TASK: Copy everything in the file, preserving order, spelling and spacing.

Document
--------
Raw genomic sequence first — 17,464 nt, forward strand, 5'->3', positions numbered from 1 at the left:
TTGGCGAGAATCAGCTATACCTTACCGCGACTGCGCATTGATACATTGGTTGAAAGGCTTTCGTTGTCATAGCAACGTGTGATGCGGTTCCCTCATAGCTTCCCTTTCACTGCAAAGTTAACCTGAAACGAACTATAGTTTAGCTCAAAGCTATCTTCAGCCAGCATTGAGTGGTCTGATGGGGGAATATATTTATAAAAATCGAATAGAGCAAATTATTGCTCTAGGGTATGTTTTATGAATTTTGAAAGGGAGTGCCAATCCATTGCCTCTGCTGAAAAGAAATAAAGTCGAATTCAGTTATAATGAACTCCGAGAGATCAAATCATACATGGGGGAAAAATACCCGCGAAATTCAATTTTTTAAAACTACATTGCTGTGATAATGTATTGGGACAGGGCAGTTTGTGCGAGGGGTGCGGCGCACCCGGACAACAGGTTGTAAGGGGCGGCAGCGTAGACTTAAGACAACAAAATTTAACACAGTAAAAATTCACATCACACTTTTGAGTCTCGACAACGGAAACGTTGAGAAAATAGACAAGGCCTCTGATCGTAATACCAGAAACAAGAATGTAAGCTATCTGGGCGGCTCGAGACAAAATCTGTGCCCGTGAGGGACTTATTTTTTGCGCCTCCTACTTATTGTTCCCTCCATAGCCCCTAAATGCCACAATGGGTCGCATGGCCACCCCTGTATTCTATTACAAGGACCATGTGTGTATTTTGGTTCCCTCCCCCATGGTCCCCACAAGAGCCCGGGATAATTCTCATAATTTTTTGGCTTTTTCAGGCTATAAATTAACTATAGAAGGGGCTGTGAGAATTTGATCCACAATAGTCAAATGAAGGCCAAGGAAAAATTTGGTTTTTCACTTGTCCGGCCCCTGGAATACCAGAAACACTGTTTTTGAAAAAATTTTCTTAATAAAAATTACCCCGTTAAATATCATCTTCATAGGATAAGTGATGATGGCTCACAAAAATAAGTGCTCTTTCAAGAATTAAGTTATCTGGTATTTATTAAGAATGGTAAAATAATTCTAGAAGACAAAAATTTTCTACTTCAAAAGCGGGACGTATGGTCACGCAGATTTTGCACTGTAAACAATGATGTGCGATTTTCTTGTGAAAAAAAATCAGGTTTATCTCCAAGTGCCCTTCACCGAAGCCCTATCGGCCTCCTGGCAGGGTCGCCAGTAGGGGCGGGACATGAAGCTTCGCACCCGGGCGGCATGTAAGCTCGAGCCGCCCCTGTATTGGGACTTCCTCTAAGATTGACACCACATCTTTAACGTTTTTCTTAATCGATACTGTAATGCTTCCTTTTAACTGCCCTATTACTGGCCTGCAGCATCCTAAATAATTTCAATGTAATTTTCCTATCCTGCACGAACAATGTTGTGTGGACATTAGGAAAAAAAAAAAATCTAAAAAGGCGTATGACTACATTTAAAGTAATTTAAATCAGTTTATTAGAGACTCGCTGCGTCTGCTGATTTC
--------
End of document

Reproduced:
Raw genomic sequence first — 17,464 nt, forward strand, 5'->3', positions numbered from 1 at the left:
TTGGCGAGAATCAGCTATACCTTACCGCGACTGCGCATTGATACATTGGTTGAAAGGCTTTCGTTGTCATAGCAACGTGTGATGCGGTTCCCTCATAGCTTCCCTTTCACTGCAAAGTTAACCTGAAACGAACTATAGTTTAGCTCAAAGCTATCTTCAGCCAGCATTGAGTGGTCTGATGGGGGAATATATTTATAAAAATCGAATAGAGCAAATTATTGCTCTAGGGTATGTTTTATGAATTTTGAAAGGGAGTGCCAATCCATTGCCTCTGCTGAAAAGAAATAAAGTCGAATTCAGTTATAATGAACTCCGAGAGATCAAATCATACATGGGGGAAAAATACCCGCGAAATTCAATTTTTTAAAACTACATTGCTGTGATAATGTATTGGGACAGGGCAGTTTGTGCGAGGGGTGCGGCGCACCCGGACAACAGGTTGTAAGGGGCGGCAGCGTAGACTTAAGACAACAAAATTTAACACAGTAAAAATTCACATCACACTTTTGAGTCTCGACAACGGAAACGTTGAGAAAATAGACAAGGCCTCTGATCGTAATACCAGAAACAAGAATGTAAGCTATCTGGGCGGCTCGAGACAAAATCTGTGCCCGTGAGGGACTTATTTTTTGCGCCTCCTACTTATTGTTCCCTCCATAGCCCCTAAATGCCACAATGGGTCGCATGGCCACCCCTGTATTCTATTACAAGGACCATGTGTGTATTTTGGTTCCCTCCCCCATGGTCCCCACAAGAGCCCGGGATAATTCTCATAATTTTTTGGCTTTTTCAGGCTATAAATTAACTATAGAAGGGGCTGTGAGAATTTGATCCACAATAGTCAAATGAAGGCCAAGGAAAAATTTGGTTTTTCACTTGTCCGGCCCCTGGAATACCAGAAACACTGTTTTTGAAAAAATTTTCTTAATAAAAATTACCCCGTTAAATATCATCTTCATAGGATAAGTGATGATGGCTCACAAAAATAAGTGCTCTTTCAAGAATTAAGTTATCTGGTATTTATTAAGAATGGTAAAATAATTCTAGAAGACAAAAATTTTCTACTTCAAAAGCGGGACGTATGGTCACGCAGATTTTGCACTGTAAACAATGATGTGCGATTTTCTTGTGAAAAAAAATCAGGTTTATCTCCAAGTGCCCTTCACCGAAGCCCTATCGGCCTCCTGGCAGGGTCGCCAGTAGGGGCGGGACATGAAGCTTCGCACCCGGGCGGCATGTAAGCTCGAGCCGCCCCTGTATTGGGACTTCCTCTAAGATTGACACCACATCTTTAACGTTTTTCTTAATCGATACTGTAATGCTTCCTTTTAACTGCCCTATTACTGGCCTGCAGCATCCTAAATAATTTCAATGTAATTTTCCTATCCTGCACGAACAATGTTGTGTGGACATTAGGAAAAAAAAAAAATCTAAAAAGGCGTATGACTACATTTAAAGTAATTTAAATCAGTTTATTAGAGACTCGCTGCGTCTGCTGATTTC